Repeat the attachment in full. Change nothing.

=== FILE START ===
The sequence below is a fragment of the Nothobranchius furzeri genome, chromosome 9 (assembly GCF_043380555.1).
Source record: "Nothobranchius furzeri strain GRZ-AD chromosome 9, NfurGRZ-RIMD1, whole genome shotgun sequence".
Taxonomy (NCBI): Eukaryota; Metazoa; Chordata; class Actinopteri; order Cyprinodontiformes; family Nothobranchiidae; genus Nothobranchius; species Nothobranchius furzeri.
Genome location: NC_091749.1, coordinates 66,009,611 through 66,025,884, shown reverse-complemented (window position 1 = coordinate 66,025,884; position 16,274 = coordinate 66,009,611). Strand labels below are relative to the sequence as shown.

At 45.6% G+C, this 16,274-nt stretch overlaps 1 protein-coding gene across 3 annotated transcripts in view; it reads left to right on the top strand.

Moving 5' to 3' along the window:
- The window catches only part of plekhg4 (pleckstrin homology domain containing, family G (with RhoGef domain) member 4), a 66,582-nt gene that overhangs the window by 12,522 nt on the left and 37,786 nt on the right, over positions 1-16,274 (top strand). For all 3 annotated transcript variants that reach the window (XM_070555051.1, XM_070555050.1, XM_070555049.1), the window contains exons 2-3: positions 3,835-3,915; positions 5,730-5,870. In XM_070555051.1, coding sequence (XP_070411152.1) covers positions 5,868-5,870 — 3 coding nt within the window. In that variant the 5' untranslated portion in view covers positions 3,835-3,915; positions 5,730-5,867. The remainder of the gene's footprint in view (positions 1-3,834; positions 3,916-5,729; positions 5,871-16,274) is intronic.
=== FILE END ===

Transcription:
The sequence below is a fragment of the Nothobranchius furzeri genome, chromosome 9 (assembly GCF_043380555.1).
Source record: "Nothobranchius furzeri strain GRZ-AD chromosome 9, NfurGRZ-RIMD1, whole genome shotgun sequence".
Taxonomy (NCBI): Eukaryota; Metazoa; Chordata; class Actinopteri; order Cyprinodontiformes; family Nothobranchiidae; genus Nothobranchius; species Nothobranchius furzeri.
Genome location: NC_091749.1, coordinates 66,009,611 through 66,025,884, shown reverse-complemented (window position 1 = coordinate 66,025,884; position 16,274 = coordinate 66,009,611). Strand labels below are relative to the sequence as shown.

At 45.6% G+C, this 16,274-nt stretch overlaps 1 protein-coding gene across 3 annotated transcripts in view; it reads left to right on the top strand.

Moving 5' to 3' along the window:
- The window catches only part of plekhg4 (pleckstrin homology domain containing, family G (with RhoGef domain) member 4), a 66,582-nt gene that overhangs the window by 12,522 nt on the left and 37,786 nt on the right, over positions 1-16,274 (top strand). For all 3 annotated transcript variants that reach the window (XM_070555051.1, XM_070555050.1, XM_070555049.1), the window contains exons 2-3: positions 3,835-3,915; positions 5,730-5,870. In XM_070555051.1, coding sequence (XP_070411152.1) covers positions 5,868-5,870 — 3 coding nt within the window. In that variant the 5' untranslated portion in view covers positions 3,835-3,915; positions 5,730-5,867. The remainder of the gene's footprint in view (positions 1-3,834; positions 3,916-5,729; positions 5,871-16,274) is intronic.